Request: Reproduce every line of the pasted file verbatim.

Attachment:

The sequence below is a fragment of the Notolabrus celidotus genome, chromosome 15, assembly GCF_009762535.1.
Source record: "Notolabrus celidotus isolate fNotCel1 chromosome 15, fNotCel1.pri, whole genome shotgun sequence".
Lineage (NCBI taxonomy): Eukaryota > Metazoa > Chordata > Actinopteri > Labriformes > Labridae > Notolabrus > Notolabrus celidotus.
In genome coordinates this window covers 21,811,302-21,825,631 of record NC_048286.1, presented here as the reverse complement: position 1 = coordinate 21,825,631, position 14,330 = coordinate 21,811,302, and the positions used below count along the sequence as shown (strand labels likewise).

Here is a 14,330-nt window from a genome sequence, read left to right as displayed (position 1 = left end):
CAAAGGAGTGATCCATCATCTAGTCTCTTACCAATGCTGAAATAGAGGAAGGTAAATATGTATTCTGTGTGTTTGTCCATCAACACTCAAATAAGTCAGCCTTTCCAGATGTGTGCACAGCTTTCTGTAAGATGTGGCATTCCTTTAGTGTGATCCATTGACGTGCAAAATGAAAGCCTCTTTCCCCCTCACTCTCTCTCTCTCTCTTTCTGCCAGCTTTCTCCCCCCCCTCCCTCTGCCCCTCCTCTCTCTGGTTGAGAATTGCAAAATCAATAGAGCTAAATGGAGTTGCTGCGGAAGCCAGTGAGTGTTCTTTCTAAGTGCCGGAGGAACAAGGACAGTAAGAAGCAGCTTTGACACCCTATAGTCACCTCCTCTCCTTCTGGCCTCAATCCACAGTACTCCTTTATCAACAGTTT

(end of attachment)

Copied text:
The sequence below is a fragment of the Notolabrus celidotus genome, chromosome 15, assembly GCF_009762535.1.
Source record: "Notolabrus celidotus isolate fNotCel1 chromosome 15, fNotCel1.pri, whole genome shotgun sequence".
Lineage (NCBI taxonomy): Eukaryota > Metazoa > Chordata > Actinopteri > Labriformes > Labridae > Notolabrus > Notolabrus celidotus.
In genome coordinates this window covers 21,811,302-21,825,631 of record NC_048286.1, presented here as the reverse complement: position 1 = coordinate 21,825,631, position 14,330 = coordinate 21,811,302, and the positions used below count along the sequence as shown (strand labels likewise).

Here is a 14,330-nt window from a genome sequence, read left to right as displayed (position 1 = left end):
CAAAGGAGTGATCCATCATCTAGTCTCTTACCAATGCTGAAATAGAGGAAGGTAAATATGTATTCTGTGTGTTTGTCCATCAACACTCAAATAAGTCAGCCTTTCCAGATGTGTGCACAGCTTTCTGTAAGATGTGGCATTCCTTTAGTGTGATCCATTGACGTGCAAAATGAAAGCCTCTTTCCCCCTCACTCTCTCTCTCTCTCTTTCTGCCAGCTTTCTCCCCCCCCTCCCTCTGCCCCTCCTCTCTCTGGTTGAGAATTGCAAAATCAATAGAGCTAAATGGAGTTGCTGCGGAAGCCAGTGAGTGTTCTTTCTAAGTGCCGGAGGAACAAGGACAGTAAGAAGCAGCTTTGACACCCTATAGTCACCTCCTCTCCTTCTGGCCTCAATCCACAGTACTCCTTTATCAACAGTTT